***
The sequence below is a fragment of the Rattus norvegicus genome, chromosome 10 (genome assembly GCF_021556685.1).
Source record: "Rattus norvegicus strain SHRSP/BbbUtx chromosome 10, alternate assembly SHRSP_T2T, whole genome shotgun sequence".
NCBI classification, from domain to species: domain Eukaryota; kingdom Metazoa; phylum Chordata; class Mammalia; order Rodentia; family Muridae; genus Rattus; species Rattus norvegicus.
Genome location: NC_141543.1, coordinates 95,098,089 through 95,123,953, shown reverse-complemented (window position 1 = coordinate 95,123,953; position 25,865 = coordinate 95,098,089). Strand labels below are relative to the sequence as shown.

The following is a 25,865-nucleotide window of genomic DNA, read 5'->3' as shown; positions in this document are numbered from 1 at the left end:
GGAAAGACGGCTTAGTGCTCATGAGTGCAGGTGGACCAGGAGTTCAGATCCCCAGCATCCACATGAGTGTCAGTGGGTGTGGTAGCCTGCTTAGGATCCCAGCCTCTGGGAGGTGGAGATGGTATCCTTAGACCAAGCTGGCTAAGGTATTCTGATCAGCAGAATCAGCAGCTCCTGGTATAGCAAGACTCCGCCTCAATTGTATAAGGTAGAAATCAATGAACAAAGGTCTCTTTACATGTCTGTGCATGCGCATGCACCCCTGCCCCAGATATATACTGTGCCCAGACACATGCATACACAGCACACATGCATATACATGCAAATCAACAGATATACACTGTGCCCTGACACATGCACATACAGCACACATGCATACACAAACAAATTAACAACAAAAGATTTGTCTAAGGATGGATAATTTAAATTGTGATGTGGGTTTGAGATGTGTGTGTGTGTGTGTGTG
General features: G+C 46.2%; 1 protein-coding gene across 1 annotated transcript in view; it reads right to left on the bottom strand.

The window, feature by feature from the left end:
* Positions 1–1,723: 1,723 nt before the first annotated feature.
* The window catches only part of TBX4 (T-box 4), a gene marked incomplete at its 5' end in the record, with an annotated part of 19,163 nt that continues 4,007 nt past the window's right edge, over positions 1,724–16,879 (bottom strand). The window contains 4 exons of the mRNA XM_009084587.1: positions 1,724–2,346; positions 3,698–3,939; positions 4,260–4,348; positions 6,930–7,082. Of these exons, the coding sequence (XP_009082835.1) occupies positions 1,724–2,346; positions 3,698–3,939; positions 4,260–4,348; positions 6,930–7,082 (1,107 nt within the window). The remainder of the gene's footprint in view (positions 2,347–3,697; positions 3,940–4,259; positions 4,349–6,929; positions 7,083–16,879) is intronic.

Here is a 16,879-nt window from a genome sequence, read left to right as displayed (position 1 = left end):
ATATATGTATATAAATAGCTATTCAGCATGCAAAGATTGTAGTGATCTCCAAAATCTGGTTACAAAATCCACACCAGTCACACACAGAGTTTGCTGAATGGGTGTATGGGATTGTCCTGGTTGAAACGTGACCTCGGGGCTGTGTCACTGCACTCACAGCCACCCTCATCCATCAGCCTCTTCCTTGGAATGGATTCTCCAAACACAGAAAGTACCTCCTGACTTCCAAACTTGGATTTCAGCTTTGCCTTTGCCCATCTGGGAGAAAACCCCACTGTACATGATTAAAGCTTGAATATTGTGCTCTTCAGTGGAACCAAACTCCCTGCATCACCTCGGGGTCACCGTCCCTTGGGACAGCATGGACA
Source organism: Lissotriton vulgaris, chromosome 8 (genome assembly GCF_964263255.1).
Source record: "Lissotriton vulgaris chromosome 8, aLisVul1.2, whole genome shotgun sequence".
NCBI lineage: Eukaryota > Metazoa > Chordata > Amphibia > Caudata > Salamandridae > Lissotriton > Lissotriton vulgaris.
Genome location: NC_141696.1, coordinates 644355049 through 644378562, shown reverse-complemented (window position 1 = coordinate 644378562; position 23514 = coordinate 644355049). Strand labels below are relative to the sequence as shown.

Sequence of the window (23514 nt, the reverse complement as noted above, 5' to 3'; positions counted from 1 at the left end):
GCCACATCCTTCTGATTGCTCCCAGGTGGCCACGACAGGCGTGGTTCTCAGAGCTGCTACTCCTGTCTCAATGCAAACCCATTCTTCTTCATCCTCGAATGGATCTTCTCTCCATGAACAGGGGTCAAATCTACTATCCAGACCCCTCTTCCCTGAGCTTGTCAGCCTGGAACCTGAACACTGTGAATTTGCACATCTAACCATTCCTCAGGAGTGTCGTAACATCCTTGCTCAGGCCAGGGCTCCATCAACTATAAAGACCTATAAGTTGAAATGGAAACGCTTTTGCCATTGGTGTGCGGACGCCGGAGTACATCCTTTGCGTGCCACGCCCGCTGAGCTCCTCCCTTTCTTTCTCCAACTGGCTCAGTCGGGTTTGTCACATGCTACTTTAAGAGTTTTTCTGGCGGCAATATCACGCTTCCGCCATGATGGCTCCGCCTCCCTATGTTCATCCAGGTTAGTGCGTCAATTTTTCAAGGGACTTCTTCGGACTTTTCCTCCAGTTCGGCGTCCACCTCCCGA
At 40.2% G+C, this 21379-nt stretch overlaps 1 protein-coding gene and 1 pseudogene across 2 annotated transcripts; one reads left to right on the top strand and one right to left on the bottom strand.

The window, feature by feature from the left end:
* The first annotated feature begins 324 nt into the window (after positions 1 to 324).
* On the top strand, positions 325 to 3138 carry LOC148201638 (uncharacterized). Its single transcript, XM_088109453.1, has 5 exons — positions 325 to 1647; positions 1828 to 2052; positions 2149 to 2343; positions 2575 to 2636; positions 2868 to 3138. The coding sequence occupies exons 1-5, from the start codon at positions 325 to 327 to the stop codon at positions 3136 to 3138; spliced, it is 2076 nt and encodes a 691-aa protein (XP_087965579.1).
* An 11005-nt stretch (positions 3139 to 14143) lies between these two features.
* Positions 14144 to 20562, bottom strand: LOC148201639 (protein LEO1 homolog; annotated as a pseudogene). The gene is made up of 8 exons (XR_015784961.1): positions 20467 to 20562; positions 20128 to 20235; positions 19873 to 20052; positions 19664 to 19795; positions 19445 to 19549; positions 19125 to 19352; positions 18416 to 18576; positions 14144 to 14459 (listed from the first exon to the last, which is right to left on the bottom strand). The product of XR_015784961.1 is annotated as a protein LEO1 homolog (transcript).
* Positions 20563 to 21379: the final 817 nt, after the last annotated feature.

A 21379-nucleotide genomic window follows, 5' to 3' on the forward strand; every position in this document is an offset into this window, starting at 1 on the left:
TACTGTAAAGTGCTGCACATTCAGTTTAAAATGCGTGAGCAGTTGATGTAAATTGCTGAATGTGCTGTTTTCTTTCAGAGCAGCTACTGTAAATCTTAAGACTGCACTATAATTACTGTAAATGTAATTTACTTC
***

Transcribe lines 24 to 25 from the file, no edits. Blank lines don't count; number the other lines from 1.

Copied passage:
* Positions 14144 to 20562, bottom strand: LOC148201639 (protein LEO1 homolog; annotated as a pseudogene). The gene is made up of 8 exons (XR_015784961.1): positions 20467 to 20562; positions 20128 to 20235; positions 19873 to 20052; positions 19664 to 19795; positions 19445 to 19549; positions 19125 to 19352; positions 18416 to 18576; positions 14144 to 14459 (listed from the first exon to the last, which is right to left on the bottom strand). The product of XR_015784961.1 is annotated as a protein LEO1 homolog (transcript).
* Positions 20563 to 21379: the final 817 nt, after the last annotated feature.